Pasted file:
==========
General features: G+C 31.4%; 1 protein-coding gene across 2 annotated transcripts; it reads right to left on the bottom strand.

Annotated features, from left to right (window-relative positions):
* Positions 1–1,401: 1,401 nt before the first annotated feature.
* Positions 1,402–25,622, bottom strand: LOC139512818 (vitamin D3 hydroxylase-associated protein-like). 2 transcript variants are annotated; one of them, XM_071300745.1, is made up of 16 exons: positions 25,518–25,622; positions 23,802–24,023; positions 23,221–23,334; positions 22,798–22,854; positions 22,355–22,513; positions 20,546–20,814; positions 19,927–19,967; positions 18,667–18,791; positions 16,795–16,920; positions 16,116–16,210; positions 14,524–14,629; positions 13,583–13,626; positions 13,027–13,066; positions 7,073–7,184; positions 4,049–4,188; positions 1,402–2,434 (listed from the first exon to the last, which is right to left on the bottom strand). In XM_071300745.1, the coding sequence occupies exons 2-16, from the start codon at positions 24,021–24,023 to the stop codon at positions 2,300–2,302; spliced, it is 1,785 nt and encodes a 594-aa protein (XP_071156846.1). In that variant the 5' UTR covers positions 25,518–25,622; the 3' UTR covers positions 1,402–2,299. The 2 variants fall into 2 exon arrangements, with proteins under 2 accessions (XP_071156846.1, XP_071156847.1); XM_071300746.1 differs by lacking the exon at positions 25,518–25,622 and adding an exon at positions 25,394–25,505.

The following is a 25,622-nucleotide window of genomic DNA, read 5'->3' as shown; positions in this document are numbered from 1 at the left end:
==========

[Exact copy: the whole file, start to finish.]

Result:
General features: G+C 31.4%; 1 protein-coding gene across 2 annotated transcripts; it reads right to left on the bottom strand.

Annotated features, from left to right (window-relative positions):
* Positions 1–1,401: 1,401 nt before the first annotated feature.
* Positions 1,402–25,622, bottom strand: LOC139512818 (vitamin D3 hydroxylase-associated protein-like). 2 transcript variants are annotated; one of them, XM_071300745.1, is made up of 16 exons: positions 25,518–25,622; positions 23,802–24,023; positions 23,221–23,334; positions 22,798–22,854; positions 22,355–22,513; positions 20,546–20,814; positions 19,927–19,967; positions 18,667–18,791; positions 16,795–16,920; positions 16,116–16,210; positions 14,524–14,629; positions 13,583–13,626; positions 13,027–13,066; positions 7,073–7,184; positions 4,049–4,188; positions 1,402–2,434 (listed from the first exon to the last, which is right to left on the bottom strand). In XM_071300745.1, the coding sequence occupies exons 2-16, from the start codon at positions 24,021–24,023 to the stop codon at positions 2,300–2,302; spliced, it is 1,785 nt and encodes a 594-aa protein (XP_071156846.1). In that variant the 5' UTR covers positions 25,518–25,622; the 3' UTR covers positions 1,402–2,299. The 2 variants fall into 2 exon arrangements, with proteins under 2 accessions (XP_071156846.1, XP_071156847.1); XM_071300746.1 differs by lacking the exon at positions 25,518–25,622 and adding an exon at positions 25,394–25,505.

The following is a 25,622-nucleotide window of genomic DNA, read 5'->3' as shown; positions in this document are numbered from 1 at the left end: